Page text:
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Specialty scores for Osteoporosis


Osteoporosis is a disease characterized by fragile bones that are easily prone to fracture. As we age, the bones tend to become less dense. When this process occurs at a faster rate, osteoporosis ensues. This condition is more common in women, who frequently develop it at a younger age. Men have a greater bone mass and therefore take longer to develop osteoporosis.

Risk factors

Other than advanced age and gender, some of the important risk factors for osteoporosis are as follows:


  • Postmenopausal: After menopause, the bone density decreases further.
  • The lack of estrogen accounts for this loss of bone mineral density*.
  • Positive family history of osteoporosis or early fractures.
  • PA short stature.


  • Anorexia nervosa (due to the deficiency of estrogen)*
  • Celiac disease.
  • Renal osteodystrophy in chronic renal failure: The low levels of vitamin D and reduced mineralization of bones
  • Hypogonadism: Decreased sex hormones.
  • Hypercortisolism: Accelerates the breakdown of bone
  • Cigarette smoking: Inhibits the action of bone-producing cells, called osteoblasts.
  • Renal osteodystrophy in chronic renal failure: The low levels of vitamin D and reduced mineralization of bones
  • Chronic alcoholism
  • Medications like heparin, glucocorticoids, L-thyroxine, and proton pump inhibitors
  • Excessive consumption of soft drinks

*The hormone estrogen stimulates the formation of osteoblasts.

Signs and Symptoms of Osteoporosis.

Osteoporosis is mostly a silent condition until it is complicated by fractures—fractures that occur following minimal trauma or, in some instances, with no trauma. Vertebral fractures are the commonest fractures encountered. A fractured or collapsed vertebra causes back pain. Some patients will experience a loss of height over time and a stooped posture.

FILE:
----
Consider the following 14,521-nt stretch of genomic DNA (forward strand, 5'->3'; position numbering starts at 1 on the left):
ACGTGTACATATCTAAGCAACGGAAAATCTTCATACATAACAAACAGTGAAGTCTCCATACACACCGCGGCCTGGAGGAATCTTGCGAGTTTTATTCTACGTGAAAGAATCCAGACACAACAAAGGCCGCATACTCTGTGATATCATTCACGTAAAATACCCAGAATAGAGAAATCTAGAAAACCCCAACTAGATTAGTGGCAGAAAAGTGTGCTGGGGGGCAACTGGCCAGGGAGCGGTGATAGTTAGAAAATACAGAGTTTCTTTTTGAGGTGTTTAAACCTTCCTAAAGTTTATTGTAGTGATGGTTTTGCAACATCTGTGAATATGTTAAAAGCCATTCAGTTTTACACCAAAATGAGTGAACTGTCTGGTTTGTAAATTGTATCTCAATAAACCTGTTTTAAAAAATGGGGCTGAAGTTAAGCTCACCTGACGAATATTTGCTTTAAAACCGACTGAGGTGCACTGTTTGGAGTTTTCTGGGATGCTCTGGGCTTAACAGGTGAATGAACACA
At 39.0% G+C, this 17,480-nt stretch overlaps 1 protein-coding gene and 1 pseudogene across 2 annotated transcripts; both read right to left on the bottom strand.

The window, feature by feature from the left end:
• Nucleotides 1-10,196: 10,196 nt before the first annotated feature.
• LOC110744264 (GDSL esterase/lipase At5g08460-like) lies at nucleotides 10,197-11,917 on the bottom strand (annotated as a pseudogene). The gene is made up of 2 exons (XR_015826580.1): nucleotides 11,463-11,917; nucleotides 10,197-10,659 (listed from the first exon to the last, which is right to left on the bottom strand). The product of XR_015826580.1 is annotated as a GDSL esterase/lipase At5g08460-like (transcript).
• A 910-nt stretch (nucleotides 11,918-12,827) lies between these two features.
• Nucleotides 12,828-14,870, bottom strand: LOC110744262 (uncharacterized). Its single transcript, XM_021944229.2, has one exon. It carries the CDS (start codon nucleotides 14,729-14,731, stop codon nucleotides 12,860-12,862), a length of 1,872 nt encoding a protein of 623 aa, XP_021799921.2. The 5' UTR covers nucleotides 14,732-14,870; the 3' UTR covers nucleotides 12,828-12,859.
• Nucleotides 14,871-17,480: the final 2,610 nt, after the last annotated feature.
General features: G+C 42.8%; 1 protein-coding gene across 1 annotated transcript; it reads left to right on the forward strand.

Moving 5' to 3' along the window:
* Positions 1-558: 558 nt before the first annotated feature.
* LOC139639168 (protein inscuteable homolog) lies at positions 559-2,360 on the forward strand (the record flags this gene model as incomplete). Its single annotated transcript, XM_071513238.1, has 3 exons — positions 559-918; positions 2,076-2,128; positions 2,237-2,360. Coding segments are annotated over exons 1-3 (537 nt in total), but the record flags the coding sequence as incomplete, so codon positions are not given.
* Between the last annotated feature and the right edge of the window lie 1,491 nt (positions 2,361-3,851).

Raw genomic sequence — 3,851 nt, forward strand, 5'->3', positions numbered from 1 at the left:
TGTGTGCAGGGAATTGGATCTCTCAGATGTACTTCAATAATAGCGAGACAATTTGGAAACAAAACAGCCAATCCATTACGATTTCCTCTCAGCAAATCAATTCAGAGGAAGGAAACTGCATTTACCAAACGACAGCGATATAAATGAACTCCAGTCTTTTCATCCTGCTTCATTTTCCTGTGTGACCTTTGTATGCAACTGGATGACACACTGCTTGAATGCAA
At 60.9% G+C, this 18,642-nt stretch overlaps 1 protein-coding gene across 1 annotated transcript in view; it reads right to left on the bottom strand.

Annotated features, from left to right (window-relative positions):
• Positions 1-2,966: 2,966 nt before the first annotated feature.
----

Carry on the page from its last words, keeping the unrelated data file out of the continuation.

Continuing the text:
Diagnostic assessment

Bone mineral density (BMD) should be assessed in people with the aforementioned risk factors. The most widely accepted method of measuring BMD is dual-energy X-ray absorptiometry (DXA). A BMD of less than or equal to 2.5 standard deviations below that of a young is diagnostic of osteoporosis. This is referred to as a T-score.


Treatments for osteoporosis are as follows:

  • Weight-bearing exercises (these add tension in the muscles that in turn exerts more pressure on your bones, which then respond by generating new bone)
  • Calcium and vitamin D supplements
  • Prescription medications such as:
    • Bisphosphonates like risedronate, alendronate, and zoledronic acid
    • Estrogen therapy
    • Calcitonin
    • Denosumab (antibody therapy)
    • Raloxifene
    • Teriparatide

FDA Approved Medicines

  • FDA approved Estradiol/Norethindrone Acetate, sold as Activella, manufactured by Novo Nordisk as combination hormone replacement therapy for the prevention of osteoporosis and other symptoms associated w/postmenopause ( Osteoporosis ) in year 2000.
  • FDA approved ibandronate, sold as Boniva, manufactured by Roche / GlaxoSmithKline for the treatment and prevention of osteoporosis ( Osteoporosis ) in year 2005.
  • FDA approved alendronate sodium, sold as Fosamax, manufactured by Merck for the treatment of osteoporosis in women after menopause and Paget's Disease of Bone ( Paget's Disease of Bone | Osteoporosis ) in year 1995.
  • FDA approved teriparatide, sold as Forteo, manufactured by Eli Lilly for the treatment of Osteoporosis in postmenopausal women and men who are at high risk for a fracture. ( Bone Fracture | Osteoporosis ) in year 2002.
  • FDA approved denosumab, sold as Prolia, manufactured by Amgen for the treatment of postmenopausal women with osteoporosis at high risk for fracture ( Bone Fracture | Osteoporosis ) in year 2010.
  • FDA approved raloxifene hydrochloride, sold as Evista, manufactured by Eli Lilly for the treatment of the prevention of osteoporosis ( Osteoporosis ) in year 1997.